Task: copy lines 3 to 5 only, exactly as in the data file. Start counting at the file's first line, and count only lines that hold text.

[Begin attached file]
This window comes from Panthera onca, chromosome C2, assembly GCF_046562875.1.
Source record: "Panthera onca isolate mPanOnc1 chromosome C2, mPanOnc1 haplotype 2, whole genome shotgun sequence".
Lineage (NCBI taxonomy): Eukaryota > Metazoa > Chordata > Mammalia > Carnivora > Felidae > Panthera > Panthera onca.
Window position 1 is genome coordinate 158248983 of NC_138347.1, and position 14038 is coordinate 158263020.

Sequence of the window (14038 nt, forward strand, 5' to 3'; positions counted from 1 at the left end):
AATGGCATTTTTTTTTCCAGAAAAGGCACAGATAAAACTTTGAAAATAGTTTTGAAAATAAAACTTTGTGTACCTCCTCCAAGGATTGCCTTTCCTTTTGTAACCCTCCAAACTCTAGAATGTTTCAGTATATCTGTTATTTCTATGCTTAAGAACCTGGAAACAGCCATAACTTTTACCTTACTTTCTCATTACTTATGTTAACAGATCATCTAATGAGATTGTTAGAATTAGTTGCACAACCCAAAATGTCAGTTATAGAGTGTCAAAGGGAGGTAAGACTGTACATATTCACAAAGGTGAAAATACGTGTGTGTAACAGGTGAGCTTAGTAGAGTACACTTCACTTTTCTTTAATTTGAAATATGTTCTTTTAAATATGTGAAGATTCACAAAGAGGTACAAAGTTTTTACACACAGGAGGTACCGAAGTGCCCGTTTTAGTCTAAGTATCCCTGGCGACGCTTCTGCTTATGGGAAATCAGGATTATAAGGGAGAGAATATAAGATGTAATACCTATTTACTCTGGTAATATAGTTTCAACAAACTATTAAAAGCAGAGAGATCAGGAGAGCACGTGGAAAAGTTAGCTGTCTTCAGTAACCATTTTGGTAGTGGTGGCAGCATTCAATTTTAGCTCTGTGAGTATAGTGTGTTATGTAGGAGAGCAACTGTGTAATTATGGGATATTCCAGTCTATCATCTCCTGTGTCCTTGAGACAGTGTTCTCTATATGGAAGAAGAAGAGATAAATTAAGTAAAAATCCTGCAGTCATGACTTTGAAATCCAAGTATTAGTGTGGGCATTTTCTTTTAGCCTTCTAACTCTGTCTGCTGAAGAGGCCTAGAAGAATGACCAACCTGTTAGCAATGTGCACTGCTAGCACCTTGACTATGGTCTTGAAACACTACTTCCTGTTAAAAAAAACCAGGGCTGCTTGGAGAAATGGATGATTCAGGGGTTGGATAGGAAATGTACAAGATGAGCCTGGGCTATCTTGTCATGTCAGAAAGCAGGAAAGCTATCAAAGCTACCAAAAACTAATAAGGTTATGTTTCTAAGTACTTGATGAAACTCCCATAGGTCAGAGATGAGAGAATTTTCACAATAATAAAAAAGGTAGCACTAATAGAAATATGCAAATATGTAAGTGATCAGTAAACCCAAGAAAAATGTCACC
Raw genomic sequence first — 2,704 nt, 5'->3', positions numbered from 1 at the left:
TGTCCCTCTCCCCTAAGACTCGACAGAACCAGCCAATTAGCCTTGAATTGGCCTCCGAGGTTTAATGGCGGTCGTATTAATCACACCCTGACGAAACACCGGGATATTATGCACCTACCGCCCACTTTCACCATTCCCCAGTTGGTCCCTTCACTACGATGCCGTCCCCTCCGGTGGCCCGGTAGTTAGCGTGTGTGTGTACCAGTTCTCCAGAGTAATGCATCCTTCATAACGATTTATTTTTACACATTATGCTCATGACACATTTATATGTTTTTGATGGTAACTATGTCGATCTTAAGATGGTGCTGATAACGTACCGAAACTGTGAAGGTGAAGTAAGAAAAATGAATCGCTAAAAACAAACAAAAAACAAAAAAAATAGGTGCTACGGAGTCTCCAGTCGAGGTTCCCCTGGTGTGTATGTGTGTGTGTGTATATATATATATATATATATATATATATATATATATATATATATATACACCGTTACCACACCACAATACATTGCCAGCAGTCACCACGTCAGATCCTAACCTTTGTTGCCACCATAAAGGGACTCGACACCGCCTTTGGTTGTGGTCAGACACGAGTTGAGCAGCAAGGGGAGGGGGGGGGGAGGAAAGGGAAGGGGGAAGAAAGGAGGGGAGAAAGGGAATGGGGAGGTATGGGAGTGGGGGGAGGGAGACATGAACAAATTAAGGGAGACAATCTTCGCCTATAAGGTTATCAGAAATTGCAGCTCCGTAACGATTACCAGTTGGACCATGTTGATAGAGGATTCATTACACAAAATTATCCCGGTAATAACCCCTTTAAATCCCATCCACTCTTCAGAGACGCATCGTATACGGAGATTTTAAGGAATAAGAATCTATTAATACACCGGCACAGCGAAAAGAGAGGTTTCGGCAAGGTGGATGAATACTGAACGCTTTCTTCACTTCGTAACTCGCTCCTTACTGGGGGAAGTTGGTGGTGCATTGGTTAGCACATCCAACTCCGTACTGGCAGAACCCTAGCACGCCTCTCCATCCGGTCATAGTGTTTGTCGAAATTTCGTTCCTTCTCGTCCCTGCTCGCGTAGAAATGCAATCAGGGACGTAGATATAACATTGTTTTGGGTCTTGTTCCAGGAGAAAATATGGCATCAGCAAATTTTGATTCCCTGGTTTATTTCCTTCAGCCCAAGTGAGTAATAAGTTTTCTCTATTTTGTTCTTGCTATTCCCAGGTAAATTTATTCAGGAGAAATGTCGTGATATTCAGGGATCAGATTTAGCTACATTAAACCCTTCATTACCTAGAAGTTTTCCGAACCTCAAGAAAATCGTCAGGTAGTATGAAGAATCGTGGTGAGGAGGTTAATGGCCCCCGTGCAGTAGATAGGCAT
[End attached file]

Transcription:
Lineage (NCBI taxonomy): Eukaryota > Metazoa > Chordata > Mammalia > Carnivora > Felidae > Panthera > Panthera onca.
Window position 1 is genome coordinate 158248983 of NC_138347.1, and position 14038 is coordinate 158263020.

Sequence of the window (14038 nt, forward strand, 5' to 3'; positions counted from 1 at the left end):